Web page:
As I reach the top of the hill there’s a mighty flash of white light like from a nuclear explosion.
I jolted awake and was facing the display screen, now painfully bright. My eyes were vibrating, I automatically put on my sunglasses.
My first thought was, darn it all, Judd has got the blasted display to light up. Then I realized where I was, that I was supposed to be making a good impression. Well, an acceptable impression at least.
There were colored blotches moving, but something was wrong, I couldn’t make out a thing. I heard Judd’s voice apologizing. “Oh, this is terrible. It’s all blurry, there’s no 3D effect at all. Something needs adjustment, or alignment. Or the electronics is screwed up.”
Judd continued to grumble as he fiddled with first one thing, then another, getting more and more agitated. Shit, I thought to myself, here I am acting like an ignoramus, this guy is getting pissed and might take it out on me. And with my smart ass PhD I’m no help at all.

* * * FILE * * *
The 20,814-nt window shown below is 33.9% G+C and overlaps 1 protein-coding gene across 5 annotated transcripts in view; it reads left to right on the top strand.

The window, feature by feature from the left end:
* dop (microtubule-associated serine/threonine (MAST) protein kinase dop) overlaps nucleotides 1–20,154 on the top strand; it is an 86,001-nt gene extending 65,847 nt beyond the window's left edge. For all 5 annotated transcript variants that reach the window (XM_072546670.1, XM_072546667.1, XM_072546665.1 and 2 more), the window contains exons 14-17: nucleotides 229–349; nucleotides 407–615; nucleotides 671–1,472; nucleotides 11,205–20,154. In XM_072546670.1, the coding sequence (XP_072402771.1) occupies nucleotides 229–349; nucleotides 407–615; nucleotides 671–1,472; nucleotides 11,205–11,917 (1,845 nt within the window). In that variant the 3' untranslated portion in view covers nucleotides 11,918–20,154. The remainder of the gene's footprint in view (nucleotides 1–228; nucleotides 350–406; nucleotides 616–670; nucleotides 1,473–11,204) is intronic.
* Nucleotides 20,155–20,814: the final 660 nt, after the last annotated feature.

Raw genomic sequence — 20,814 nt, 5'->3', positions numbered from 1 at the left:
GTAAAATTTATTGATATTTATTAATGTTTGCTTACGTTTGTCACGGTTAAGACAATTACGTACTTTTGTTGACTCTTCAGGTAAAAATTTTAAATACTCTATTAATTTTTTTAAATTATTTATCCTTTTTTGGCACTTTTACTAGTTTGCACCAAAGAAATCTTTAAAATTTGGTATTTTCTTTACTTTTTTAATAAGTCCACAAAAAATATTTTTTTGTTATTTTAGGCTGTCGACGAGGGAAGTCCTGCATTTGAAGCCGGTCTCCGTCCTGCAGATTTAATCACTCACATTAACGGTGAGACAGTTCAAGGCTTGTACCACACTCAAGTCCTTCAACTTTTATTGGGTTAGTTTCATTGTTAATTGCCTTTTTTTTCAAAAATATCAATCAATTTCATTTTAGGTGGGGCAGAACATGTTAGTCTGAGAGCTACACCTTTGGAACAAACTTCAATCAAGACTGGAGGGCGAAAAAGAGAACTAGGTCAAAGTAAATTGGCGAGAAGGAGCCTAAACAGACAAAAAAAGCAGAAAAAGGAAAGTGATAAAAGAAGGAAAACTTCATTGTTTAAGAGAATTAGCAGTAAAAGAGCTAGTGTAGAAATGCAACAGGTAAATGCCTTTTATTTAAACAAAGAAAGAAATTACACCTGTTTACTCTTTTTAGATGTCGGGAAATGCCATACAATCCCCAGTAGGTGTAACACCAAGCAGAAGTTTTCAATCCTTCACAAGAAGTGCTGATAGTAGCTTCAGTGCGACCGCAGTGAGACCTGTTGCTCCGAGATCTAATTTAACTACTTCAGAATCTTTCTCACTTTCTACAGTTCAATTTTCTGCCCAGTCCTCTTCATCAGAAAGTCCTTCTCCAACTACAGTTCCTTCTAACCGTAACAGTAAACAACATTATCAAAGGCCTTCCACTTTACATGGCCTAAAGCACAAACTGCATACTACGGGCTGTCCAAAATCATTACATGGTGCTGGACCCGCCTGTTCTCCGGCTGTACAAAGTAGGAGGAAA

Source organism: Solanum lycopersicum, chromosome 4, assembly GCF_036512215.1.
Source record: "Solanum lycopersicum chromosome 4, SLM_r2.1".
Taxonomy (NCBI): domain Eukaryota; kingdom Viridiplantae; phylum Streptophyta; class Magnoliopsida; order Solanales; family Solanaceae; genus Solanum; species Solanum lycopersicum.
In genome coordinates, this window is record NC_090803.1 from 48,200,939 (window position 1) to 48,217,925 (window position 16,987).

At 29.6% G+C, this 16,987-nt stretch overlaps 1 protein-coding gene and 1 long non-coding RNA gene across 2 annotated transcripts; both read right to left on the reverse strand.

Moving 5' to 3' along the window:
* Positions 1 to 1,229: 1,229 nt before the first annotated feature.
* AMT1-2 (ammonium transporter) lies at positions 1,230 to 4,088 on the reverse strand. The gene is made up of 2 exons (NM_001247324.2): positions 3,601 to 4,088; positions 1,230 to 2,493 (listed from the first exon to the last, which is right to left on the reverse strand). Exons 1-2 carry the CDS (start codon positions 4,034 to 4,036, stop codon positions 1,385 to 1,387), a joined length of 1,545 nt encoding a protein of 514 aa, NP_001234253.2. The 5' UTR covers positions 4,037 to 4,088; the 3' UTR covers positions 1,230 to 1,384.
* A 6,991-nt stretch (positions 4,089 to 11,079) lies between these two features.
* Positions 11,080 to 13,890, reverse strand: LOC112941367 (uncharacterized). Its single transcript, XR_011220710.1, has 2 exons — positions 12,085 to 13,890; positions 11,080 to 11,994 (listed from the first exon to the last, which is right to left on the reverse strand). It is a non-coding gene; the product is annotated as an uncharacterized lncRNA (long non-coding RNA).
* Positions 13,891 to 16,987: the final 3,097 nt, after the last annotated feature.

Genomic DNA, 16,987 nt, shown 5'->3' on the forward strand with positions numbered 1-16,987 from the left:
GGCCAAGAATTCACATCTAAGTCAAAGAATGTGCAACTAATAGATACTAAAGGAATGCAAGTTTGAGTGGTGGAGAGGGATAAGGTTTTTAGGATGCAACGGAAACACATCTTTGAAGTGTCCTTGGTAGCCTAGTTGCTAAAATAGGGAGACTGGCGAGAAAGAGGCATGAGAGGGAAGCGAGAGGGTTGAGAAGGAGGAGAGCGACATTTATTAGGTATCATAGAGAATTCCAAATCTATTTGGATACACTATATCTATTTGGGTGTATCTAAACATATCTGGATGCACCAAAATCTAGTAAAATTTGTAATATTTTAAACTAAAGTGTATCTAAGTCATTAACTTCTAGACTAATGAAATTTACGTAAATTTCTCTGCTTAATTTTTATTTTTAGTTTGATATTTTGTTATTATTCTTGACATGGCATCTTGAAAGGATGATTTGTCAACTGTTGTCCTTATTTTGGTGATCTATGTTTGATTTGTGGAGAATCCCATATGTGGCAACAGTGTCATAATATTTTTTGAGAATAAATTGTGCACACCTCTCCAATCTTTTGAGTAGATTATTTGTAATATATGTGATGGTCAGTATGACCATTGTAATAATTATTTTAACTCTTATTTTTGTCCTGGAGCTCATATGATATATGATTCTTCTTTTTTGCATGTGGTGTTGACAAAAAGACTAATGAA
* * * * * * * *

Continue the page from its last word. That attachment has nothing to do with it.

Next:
But I had to try something. I tilted my head to one side, then the other. What that accomplished was that it got me dizzy. I tried covering my right eye, and the screen was a bright smudge. But when I covered my left eye, I could make out images of cars, zooming at me in an unnerving manner.
“Er, Judd,” I said, “the right image seems OK, but the left one is very blurry.”
Judd turned his head and blinked. “Oh, OK, let me kill one feed. Yes, that’s right, the left eye has gotten out of focus.” He grabbed a knurled knob. “Ah, and now I have it better adjusted I see the images are misaligned. Here, I’ll run the clip again.”
At this, the video leapt to life and I slipped off my sunglasses, thinking as I did that it might be a mistake.
There was a stream of race cars coming right out of the screen. I instinctively ducked right and then left, heart jogging. Gee, I thought, what if I throw up or pee in my pants? Doing that in someone’s lab seems like poor manners. But maybe it would make a good impression, like I’m praising the realism of Judd’s display. What I said was, “Ah … mm … I think it’s working now.”
Finally the clip came to an end, as all things must. I heaved a sigh of relief and straightened up, as if coming out of a foxhole. Felt like road kill.
Judd muted his infernal apparatus and turned on the lights. “Evan,” he said, “you’re pretty observant.”
“Well,” I said modestly, “I cheated. I used sunglasses.”